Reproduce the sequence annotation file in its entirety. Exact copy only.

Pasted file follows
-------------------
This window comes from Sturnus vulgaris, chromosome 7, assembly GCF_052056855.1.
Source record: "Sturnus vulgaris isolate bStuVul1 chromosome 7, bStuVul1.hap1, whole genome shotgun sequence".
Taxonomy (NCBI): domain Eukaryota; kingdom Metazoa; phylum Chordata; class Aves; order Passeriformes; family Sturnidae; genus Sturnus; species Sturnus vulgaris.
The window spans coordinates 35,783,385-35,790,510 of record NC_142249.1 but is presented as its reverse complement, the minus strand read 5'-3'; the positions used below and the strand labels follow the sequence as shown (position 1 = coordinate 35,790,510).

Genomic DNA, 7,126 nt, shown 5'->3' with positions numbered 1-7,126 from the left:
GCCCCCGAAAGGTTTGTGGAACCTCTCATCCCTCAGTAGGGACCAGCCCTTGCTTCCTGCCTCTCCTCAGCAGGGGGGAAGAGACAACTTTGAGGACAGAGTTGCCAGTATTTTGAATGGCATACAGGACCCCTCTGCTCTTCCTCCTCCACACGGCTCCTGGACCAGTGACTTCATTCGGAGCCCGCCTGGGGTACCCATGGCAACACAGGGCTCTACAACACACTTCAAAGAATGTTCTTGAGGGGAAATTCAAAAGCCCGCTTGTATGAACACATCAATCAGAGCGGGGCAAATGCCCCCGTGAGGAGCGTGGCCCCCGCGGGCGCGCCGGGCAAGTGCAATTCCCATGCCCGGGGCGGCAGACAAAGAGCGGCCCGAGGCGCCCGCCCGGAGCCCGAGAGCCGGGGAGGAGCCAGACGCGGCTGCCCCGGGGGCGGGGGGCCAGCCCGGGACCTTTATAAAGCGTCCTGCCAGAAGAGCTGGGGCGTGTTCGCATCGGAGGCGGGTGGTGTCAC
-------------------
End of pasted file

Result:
This window comes from Sturnus vulgaris, chromosome 7, assembly GCF_052056855.1.
Source record: "Sturnus vulgaris isolate bStuVul1 chromosome 7, bStuVul1.hap1, whole genome shotgun sequence".
Taxonomy (NCBI): domain Eukaryota; kingdom Metazoa; phylum Chordata; class Aves; order Passeriformes; family Sturnidae; genus Sturnus; species Sturnus vulgaris.
The window spans coordinates 35,783,385-35,790,510 of record NC_142249.1 but is presented as its reverse complement, the minus strand read 5'-3'; the positions used below and the strand labels follow the sequence as shown (position 1 = coordinate 35,790,510).

Genomic DNA, 7,126 nt, shown 5'->3' with positions numbered 1-7,126 from the left:
GCCCCCGAAAGGTTTGTGGAACCTCTCATCCCTCAGTAGGGACCAGCCCTTGCTTCCTGCCTCTCCTCAGCAGGGGGGAAGAGACAACTTTGAGGACAGAGTTGCCAGTATTTTGAATGGCATACAGGACCCCTCTGCTCTTCCTCCTCCACACGGCTCCTGGACCAGTGACTTCATTCGGAGCCCGCCTGGGGTACCCATGGCAACACAGGGCTCTACAACACACTTCAAAGAATGTTCTTGAGGGGAAATTCAAAAGCCCGCTTGTATGAACACATCAATCAGAGCGGGGCAAATGCCCCCGTGAGGAGCGTGGCCCCCGCGGGCGCGCCGGGCAAGTGCAATTCCCATGCCCGGGGCGGCAGACAAAGAGCGGCCCGAGGCGCCCGCCCGGAGCCCGAGAGCCGGGGAGGAGCCAGACGCGGCTGCCCCGGGGGCGGGGGGCCAGCCCGGGACCTTTATAAAGCGTCCTGCCAGAAGAGCTGGGGCGTGTTCGCATCGGAGGCGGGTGGTGTCAC